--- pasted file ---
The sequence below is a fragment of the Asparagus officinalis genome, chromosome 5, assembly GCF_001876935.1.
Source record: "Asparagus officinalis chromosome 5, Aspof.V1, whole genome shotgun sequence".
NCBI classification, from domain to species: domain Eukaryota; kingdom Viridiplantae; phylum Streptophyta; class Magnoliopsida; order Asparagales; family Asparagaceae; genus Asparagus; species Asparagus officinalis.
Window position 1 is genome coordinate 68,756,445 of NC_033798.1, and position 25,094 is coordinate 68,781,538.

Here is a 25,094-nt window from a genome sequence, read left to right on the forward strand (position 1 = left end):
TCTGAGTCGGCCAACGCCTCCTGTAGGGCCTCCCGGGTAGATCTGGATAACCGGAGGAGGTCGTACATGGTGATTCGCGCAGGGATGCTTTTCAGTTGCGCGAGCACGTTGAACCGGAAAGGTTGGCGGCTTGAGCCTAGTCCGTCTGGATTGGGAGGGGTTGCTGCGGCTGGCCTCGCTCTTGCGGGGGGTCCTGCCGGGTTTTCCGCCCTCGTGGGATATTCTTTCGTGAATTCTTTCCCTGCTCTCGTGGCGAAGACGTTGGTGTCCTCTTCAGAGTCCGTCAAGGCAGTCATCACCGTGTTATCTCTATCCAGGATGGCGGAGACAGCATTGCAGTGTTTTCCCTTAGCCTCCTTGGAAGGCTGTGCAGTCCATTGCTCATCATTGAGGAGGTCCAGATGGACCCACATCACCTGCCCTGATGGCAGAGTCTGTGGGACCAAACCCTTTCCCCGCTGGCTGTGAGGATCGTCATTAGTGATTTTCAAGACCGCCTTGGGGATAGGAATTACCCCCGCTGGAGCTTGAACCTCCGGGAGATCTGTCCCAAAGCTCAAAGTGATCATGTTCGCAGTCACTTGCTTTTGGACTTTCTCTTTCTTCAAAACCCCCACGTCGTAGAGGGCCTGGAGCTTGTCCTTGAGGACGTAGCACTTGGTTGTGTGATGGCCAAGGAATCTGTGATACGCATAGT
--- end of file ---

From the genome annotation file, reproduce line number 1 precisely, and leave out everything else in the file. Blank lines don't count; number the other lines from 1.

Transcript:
The sequence below is a fragment of the Asparagus officinalis genome, chromosome 5, assembly GCF_001876935.1.